Cart (Loading....) | Create Account
Close category search window
 

Stabilized inversion for limited angle tomography

Sign In

Cookies must be enabled to login.After enabling cookies , please use refresh or reload or ctrl+f5 on the browser for the login options.

Formats Non-Member Member
$31 $13
Learn how you can qualify for the best price for this item!
Become an IEEE Member or Subscribe to
IEEE Xplore for exclusive pricing!
close button

puzzle piece

IEEE membership options for an individual and IEEE Xplore subscriptions for an organization offer the most affordable access to essential journal articles, conference papers, standards, eBooks, and eLearning courses.

Learn more about:

IEEE membership

IEEE Xplore subscriptions

1 Author(s)
Olson, T. ; Dept. of Math., Dartmouth Coll., Hanover, NH, USA

Many problems in applied mathematics involve recovering a function f from measurements of Lf, where L is a known operator. We study the recovery of a function from limited knowledge of its Fourier transform. The inversion of a compact operator L (for limited data) is considered from a discrete signal processing perspective. In this context, the continuous operator L is naturally viewed as the limiting case of a series of discrete operators. Since L will generally be compact and self-adjoint, its spectrum can be analyzed via standard techniques. Real-world problems are generated from discretely sampled data sets. Therefore, we believe that it is more informative to study the spectra of the discrete approximations to L rather than the spectrum of L itself. Our main tool for analyzing the spectra of these discrete approximations to L is the theory of finite Toeplitz forms, originally introduced by Szego (1915). We show that the study of these finite Toeplitz forms give us some clues concerning the construction of an accurate, stable inversion for L, even when the continuous spectra of L suggests that it is not invertible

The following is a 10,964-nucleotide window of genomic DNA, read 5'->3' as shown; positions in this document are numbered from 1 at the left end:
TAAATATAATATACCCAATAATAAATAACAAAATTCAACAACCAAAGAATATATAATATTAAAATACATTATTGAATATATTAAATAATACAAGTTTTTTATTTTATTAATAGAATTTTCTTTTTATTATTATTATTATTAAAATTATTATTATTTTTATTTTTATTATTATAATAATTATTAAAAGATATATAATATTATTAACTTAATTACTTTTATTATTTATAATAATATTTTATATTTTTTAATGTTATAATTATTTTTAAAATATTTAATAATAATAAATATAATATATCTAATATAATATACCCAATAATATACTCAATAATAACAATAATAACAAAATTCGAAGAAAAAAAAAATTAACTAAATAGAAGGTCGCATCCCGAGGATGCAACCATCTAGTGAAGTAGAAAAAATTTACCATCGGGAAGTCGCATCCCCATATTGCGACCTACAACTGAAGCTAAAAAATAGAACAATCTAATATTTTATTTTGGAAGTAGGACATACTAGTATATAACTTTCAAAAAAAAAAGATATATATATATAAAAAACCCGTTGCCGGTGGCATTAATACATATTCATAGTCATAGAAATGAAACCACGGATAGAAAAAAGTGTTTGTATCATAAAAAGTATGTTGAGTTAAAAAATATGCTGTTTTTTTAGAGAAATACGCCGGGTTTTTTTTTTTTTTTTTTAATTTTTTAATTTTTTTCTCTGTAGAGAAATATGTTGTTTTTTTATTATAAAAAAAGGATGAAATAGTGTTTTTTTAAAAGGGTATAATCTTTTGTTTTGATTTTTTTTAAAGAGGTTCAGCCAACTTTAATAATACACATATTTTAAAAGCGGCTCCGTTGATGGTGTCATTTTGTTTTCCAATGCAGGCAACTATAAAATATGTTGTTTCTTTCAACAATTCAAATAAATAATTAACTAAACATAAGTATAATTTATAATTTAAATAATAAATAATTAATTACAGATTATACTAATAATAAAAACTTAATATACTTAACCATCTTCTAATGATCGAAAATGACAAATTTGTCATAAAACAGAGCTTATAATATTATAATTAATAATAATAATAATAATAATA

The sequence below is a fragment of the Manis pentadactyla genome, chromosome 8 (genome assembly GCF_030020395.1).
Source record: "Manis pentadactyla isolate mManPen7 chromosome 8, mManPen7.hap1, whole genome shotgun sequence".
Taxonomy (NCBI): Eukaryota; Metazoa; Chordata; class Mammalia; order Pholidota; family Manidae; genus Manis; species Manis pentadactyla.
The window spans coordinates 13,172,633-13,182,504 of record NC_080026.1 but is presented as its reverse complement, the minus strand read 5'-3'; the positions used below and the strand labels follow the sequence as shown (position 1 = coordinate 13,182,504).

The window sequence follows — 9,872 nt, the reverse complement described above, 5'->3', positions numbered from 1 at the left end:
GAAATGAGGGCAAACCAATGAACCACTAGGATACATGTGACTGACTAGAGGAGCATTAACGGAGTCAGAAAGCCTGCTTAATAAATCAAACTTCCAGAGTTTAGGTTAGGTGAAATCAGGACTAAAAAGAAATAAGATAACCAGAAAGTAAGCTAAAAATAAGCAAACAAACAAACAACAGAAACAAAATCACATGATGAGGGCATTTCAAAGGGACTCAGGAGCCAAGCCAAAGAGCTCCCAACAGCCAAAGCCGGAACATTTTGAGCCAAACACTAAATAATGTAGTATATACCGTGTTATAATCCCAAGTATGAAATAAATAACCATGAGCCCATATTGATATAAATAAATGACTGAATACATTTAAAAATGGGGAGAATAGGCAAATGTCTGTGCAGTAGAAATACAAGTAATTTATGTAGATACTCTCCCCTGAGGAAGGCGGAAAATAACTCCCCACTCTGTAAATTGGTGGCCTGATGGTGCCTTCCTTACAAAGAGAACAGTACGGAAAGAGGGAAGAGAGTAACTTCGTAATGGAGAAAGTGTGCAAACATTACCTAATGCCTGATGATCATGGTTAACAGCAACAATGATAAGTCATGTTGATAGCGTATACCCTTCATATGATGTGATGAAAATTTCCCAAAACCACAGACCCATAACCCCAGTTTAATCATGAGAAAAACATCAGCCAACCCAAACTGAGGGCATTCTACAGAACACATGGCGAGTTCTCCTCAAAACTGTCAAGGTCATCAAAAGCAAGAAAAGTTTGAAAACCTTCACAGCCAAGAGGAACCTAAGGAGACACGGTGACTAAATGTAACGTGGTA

Published in:

Engineering in Medicine and Biology Magazine, IEEE  (Volume:14 ,  Issue: 5 )

Date of Publication:

Sep/Oct 1995

Need Help?


IEEE Advancing Technology for Humanity About IEEE Xplore | Contact | Help | Terms of Use | Nondiscrimination Policy | Site Map | Privacy & Opting Out of Cookies

A not-for-profit organization, IEEE is the world's largest professional association for the advancement of technology.
© Copyright 2014 IEEE - All rights reserved. Use of this web site signifies your agreement to the terms and conditions.